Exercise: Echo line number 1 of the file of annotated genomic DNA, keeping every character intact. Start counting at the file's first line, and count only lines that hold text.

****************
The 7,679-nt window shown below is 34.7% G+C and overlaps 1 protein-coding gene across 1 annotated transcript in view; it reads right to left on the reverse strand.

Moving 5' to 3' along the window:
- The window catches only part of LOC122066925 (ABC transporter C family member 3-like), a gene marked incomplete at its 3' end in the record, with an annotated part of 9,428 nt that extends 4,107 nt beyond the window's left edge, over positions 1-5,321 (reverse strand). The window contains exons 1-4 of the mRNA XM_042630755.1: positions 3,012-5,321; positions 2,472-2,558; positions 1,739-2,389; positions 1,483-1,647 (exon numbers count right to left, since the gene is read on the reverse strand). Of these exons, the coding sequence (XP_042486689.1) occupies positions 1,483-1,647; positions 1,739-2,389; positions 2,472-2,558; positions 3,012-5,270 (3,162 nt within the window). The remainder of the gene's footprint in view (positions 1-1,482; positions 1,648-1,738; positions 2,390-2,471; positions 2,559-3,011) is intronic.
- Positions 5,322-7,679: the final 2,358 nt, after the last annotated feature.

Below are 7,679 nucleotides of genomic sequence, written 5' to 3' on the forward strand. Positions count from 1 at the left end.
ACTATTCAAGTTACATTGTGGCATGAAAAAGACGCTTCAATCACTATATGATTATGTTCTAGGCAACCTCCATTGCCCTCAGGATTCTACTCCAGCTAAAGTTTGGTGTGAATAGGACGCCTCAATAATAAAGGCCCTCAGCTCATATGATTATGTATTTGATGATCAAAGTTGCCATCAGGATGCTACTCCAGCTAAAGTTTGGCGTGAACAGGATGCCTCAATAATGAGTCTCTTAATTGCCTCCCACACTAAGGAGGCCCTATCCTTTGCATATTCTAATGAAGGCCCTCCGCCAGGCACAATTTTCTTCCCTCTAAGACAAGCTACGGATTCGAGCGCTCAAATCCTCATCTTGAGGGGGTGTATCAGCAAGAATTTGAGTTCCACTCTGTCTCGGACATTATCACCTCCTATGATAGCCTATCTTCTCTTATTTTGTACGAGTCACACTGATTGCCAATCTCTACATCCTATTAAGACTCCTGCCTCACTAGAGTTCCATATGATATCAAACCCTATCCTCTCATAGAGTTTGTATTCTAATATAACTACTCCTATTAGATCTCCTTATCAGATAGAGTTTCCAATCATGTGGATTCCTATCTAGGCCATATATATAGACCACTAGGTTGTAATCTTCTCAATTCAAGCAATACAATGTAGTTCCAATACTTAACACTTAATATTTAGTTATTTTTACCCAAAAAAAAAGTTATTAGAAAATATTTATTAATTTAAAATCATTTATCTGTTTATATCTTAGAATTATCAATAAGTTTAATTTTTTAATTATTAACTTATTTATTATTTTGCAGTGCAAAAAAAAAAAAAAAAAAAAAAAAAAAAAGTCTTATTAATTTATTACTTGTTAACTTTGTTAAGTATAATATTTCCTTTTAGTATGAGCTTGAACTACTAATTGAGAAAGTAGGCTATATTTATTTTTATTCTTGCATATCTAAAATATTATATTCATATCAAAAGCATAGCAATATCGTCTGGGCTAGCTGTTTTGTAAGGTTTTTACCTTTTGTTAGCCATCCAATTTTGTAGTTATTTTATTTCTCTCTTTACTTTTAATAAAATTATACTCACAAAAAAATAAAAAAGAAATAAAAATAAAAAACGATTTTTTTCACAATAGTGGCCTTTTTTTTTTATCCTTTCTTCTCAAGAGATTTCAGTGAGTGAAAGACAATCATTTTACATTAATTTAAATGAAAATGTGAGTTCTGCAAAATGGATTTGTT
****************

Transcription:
The 7,679-nt window shown below is 34.7% G+C and overlaps 1 protein-coding gene across 1 annotated transcript in view; it reads right to left on the reverse strand.